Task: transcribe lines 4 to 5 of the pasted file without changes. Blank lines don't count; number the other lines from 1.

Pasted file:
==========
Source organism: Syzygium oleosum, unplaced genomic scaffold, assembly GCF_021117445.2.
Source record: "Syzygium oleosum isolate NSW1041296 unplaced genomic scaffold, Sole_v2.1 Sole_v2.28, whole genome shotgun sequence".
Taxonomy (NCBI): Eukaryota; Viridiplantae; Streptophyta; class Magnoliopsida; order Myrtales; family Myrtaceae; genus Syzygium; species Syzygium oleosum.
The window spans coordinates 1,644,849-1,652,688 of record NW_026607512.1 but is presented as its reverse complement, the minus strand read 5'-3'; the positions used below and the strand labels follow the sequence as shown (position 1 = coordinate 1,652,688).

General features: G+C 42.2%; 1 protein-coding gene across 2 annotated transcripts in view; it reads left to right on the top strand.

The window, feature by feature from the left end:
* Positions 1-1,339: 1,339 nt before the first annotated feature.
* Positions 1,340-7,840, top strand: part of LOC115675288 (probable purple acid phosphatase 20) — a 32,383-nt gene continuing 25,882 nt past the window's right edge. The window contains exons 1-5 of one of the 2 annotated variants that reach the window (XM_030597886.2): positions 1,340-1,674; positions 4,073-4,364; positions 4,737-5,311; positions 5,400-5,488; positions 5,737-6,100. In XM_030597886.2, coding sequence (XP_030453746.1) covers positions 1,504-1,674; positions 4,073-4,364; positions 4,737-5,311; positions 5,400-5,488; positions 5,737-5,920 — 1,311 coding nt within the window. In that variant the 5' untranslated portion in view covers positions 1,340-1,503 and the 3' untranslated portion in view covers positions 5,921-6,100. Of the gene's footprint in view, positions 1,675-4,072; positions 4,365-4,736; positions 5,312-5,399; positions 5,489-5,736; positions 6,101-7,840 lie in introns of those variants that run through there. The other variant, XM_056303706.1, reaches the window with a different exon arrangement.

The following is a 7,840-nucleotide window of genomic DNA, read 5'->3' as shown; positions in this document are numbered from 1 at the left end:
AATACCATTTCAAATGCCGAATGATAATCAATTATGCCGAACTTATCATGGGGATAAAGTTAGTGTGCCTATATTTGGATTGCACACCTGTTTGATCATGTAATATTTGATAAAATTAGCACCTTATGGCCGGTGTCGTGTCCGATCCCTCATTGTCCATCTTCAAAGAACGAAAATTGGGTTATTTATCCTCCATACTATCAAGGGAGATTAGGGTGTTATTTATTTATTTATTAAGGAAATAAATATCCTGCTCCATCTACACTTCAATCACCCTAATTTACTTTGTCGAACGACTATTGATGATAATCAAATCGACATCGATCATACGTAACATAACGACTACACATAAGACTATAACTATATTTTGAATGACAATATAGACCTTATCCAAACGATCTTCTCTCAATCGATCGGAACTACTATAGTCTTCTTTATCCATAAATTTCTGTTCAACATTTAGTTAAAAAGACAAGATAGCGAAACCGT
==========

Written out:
The window spans coordinates 1,644,849-1,652,688 of record NW_026607512.1 but is presented as its reverse complement, the minus strand read 5'-3'; the positions used below and the strand labels follow the sequence as shown (position 1 = coordinate 1,652,688).

General features: G+C 42.2%; 1 protein-coding gene across 2 annotated transcripts in view; it reads left to right on the top strand.